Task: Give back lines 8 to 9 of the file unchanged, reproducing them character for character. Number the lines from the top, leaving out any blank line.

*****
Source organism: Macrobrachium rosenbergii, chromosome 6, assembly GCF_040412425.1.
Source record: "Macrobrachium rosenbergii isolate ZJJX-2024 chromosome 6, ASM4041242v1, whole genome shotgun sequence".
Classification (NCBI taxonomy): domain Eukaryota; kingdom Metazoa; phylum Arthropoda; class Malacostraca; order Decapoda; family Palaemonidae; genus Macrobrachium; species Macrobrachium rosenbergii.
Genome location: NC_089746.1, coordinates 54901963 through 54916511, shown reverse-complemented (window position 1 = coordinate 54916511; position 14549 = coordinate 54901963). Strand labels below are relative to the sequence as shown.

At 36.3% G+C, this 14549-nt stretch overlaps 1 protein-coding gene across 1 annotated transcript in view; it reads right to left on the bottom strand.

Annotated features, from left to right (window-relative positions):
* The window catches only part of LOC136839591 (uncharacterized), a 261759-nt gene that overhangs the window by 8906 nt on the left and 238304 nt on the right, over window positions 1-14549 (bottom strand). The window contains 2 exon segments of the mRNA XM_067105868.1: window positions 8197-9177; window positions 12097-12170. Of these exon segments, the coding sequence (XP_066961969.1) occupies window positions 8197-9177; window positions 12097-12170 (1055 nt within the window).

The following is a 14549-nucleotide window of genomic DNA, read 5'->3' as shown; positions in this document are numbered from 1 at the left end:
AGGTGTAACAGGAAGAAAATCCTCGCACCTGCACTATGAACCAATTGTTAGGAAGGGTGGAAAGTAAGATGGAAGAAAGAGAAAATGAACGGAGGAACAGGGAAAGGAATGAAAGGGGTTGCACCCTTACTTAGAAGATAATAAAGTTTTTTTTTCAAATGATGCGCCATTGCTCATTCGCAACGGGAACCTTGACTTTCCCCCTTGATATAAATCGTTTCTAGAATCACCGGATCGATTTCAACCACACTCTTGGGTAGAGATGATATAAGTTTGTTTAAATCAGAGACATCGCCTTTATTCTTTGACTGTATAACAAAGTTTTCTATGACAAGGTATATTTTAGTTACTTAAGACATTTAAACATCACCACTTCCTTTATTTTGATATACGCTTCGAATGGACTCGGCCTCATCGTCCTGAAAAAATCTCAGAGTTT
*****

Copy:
The following is a 14549-nucleotide window of genomic DNA, read 5'->3' as shown; positions in this document are numbered from 1 at the left end:
AGGTGTAACAGGAAGAAAATCCTCGCACCTGCACTATGAACCAATTGTTAGGAAGGGTGGAAAGTAAGATGGAAGAAAGAGAAAATGAACGGAGGAACAGGGAAAGGAATGAAAGGGGTTGCACCCTTACTTAGAAGATAATAAAGTTTTTTTTTCAAATGATGCGCCATTGCTCATTCGCAACGGGAACCTTGACTTTCCCCCTTGATATAAATCGTTTCTAGAATCACCGGATCGATTTCAACCACACTCTTGGGTAGAGATGATATAAGTTTGTTTAAATCAGAGACATCGCCTTTATTCTTTGACTGTATAACAAAGTTTTCTATGACAAGGTATATTTTAGTTACTTAAGACATTTAAACATCACCACTTCCTTTATTTTGATATACGCTTCGAATGGACTCGGCCTCATCGTCCTGAAAAAATCTCAGAGTTT